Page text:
m

mostlyh2o's Profile

Title Last Reply

What do you freeze in your kitchen?

LOL I'm glad to know there are people out there that appreciate the fine art of laziness!

And absolutely I'll share the pickle recipe -- it's actually on Instructables.com, to give credit where credit is due. It's SUPER easy and gives GREAT results -- absolutely NO COOKING whatsoever!!!

http://www.instructables.com/id/Refri...

They are super fresh-tasting and very very crisp. Even folks that don't much like pickles usually like these! I usually use a variety of pickling cukes that I grow; I've tried regular "slicing" cukes but the skins get unpleasantly tough. And those pretty little persian cukes are a bit too soft. But I did try the hothouse cukes once and they were very good; I just felt guilty using something from so far away; seemed beside the point.

I even experiemented this year with adding a few random small carrots and green beans that were lying around; they were pretty damned good too!

The pickles are, of course, not truly "canned", so they are really only good for a couple, maybe three weeks, kept refrigerated. I think, due to the amount of acid, they wouldn't probably hurt you after that, but I find that they get mushy and if you use fresh dill it starts to look unappetizingly like swamp grass...

Oct 11, 2012
mostlyh2o in General Topics

Kitchen habits you stopped after you realized they were questionable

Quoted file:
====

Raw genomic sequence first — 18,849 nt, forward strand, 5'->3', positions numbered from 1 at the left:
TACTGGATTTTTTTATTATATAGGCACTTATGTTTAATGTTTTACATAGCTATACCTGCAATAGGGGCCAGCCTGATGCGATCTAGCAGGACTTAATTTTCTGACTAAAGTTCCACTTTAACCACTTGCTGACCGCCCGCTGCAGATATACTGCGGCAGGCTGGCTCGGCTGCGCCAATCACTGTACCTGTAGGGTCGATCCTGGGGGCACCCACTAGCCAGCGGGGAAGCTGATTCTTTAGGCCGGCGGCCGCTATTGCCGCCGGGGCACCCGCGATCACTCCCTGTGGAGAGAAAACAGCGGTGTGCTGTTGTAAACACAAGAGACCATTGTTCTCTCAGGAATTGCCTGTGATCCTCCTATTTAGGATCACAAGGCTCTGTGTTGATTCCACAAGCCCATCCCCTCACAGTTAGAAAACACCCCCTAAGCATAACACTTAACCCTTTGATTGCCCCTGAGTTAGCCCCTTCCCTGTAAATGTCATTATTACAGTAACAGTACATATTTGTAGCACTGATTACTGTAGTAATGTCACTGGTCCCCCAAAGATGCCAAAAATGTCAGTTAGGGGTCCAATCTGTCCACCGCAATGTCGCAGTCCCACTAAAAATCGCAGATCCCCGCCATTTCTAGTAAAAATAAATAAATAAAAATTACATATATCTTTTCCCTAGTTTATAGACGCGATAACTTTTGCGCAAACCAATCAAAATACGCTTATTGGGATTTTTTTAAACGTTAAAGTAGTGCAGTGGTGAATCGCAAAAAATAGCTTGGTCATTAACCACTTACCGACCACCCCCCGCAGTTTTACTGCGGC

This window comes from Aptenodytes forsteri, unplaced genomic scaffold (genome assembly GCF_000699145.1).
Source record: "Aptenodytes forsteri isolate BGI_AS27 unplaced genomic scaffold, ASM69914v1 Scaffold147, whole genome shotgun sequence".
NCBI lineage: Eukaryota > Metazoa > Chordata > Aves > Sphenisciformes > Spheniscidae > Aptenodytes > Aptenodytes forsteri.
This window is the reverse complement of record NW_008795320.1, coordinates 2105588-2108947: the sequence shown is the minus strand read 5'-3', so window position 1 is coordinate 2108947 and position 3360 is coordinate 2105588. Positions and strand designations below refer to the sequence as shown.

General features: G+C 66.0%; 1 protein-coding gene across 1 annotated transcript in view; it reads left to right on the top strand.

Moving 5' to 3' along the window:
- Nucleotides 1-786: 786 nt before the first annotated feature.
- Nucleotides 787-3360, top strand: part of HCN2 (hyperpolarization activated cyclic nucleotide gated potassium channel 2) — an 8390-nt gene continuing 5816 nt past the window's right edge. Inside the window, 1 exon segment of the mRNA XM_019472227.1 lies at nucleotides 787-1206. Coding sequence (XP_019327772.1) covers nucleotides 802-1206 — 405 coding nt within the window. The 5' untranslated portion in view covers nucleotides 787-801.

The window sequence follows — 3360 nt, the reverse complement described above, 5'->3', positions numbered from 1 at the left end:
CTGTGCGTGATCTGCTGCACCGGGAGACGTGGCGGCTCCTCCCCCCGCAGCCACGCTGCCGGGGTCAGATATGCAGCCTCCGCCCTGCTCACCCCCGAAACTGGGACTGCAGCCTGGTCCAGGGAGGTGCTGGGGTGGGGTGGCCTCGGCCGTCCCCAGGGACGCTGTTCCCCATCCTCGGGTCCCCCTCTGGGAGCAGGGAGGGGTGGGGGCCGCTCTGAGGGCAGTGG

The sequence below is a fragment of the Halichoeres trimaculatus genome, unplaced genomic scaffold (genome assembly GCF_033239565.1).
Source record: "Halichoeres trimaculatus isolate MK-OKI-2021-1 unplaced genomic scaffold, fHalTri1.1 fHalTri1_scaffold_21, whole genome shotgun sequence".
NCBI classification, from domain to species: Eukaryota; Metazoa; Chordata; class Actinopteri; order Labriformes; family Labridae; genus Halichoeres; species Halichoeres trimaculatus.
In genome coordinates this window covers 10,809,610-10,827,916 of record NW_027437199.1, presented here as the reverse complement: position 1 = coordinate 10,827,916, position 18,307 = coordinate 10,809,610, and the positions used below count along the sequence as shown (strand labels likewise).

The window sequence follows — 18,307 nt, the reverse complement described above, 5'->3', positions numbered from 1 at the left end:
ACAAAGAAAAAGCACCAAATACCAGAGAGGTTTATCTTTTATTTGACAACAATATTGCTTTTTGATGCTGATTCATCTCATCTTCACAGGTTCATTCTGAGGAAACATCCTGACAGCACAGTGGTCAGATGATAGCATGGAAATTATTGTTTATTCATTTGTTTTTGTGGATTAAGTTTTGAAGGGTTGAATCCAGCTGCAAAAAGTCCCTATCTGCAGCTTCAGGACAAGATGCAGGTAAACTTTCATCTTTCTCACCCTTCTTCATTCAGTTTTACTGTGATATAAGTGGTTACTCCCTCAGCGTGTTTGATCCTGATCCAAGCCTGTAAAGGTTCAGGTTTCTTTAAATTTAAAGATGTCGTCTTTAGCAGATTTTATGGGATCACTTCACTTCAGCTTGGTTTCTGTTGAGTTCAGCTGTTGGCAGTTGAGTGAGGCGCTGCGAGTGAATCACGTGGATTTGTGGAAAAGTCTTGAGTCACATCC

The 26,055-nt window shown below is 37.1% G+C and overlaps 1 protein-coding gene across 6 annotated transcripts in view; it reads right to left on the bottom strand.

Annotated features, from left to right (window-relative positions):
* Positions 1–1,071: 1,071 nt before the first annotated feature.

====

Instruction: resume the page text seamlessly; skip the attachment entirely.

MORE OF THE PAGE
(headslap!) I can't believe I never thought of using the CP for stock!!!

THANK YOU!!!

Oct 10, 2012
mostlyh2o in General Topics

Kitchen habits you stopped after you realized they were questionable

(headslap!)
I can't believe it never occurred to me to use the CP for stock-making. Doi!

THANK YOU!!!

Oct 10, 2012
mostlyh2o in General Topics

Kitchen habits you stopped after you realized they were questionable

I use Alton Brown's method: put frozen meat in a ziploc bag (tightly sealed) and put in a sink with cold water just to cover. Weight it with something (I use a marble cheese-board/cutter) and then turn the water to its loooooowwwwest setting (barely dribbling). The motion (convection I think?) of the water that is dribbling DRAMATICALLY reduces the amount of time it takes to defrost the meat, and while it's defrosting the item keeps the surrounding water cold enough that it doesn't fall into the "danger zone" (where the outside is warm enough for beasties to grow).

Last night I defrosted a frozen-solid block of three boneless pork chops in about 45 minutes.

Only warning: don't let the sink overflow! Not that I've done that....

Oh -- and if you let the water run down the inside of the sink surface, you won't get that annoying, I-have-to-pee!-inducing dribbling sound.

Oct 10, 2012
mostlyh2o in General Topics

What do you freeze in your kitchen?